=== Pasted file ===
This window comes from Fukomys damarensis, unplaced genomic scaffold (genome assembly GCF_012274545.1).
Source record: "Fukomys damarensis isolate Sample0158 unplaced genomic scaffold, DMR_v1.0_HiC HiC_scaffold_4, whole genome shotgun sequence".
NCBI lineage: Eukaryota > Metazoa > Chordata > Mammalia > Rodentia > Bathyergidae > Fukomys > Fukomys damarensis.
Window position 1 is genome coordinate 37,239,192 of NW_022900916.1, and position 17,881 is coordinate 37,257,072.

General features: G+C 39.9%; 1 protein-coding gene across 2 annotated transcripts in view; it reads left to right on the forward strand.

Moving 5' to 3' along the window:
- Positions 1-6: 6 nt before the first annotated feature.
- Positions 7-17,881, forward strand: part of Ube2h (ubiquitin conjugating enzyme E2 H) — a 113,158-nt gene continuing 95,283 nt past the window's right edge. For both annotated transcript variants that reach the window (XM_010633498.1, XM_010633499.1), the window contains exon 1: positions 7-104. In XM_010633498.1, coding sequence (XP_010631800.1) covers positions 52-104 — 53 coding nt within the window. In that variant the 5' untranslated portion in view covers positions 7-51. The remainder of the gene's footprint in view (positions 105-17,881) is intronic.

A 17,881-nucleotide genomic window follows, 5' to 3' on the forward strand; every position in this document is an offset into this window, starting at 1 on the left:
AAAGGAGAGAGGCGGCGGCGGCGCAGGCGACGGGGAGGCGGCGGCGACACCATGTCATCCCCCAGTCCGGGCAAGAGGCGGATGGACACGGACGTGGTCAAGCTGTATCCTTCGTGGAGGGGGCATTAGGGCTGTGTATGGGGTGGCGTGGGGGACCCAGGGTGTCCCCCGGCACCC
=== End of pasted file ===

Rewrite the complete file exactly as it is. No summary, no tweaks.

This window comes from Fukomys damarensis, unplaced genomic scaffold (genome assembly GCF_012274545.1).
Source record: "Fukomys damarensis isolate Sample0158 unplaced genomic scaffold, DMR_v1.0_HiC HiC_scaffold_4, whole genome shotgun sequence".
NCBI lineage: Eukaryota > Metazoa > Chordata > Mammalia > Rodentia > Bathyergidae > Fukomys > Fukomys damarensis.
Window position 1 is genome coordinate 37,239,192 of NW_022900916.1, and position 17,881 is coordinate 37,257,072.

General features: G+C 39.9%; 1 protein-coding gene across 2 annotated transcripts in view; it reads left to right on the forward strand.

Moving 5' to 3' along the window:
- Positions 1-6: 6 nt before the first annotated feature.
- Positions 7-17,881, forward strand: part of Ube2h (ubiquitin conjugating enzyme E2 H) — a 113,158-nt gene continuing 95,283 nt past the window's right edge. For both annotated transcript variants that reach the window (XM_010633498.1, XM_010633499.1), the window contains exon 1: positions 7-104. In XM_010633498.1, coding sequence (XP_010631800.1) covers positions 52-104 — 53 coding nt within the window. In that variant the 5' untranslated portion in view covers positions 7-51. The remainder of the gene's footprint in view (positions 105-17,881) is intronic.

A 17,881-nucleotide genomic window follows, 5' to 3' on the forward strand; every position in this document is an offset into this window, starting at 1 on the left:
AAAGGAGAGAGGCGGCGGCGGCGCAGGCGACGGGGAGGCGGCGGCGACACCATGTCATCCCCCAGTCCGGGCAAGAGGCGGATGGACACGGACGTGGTCAAGCTGTATCCTTCGTGGAGGGGGCATTAGGGCTGTGTATGGGGTGGCGTGGGGGACCCAGGGTGTCCCCCGGCACCC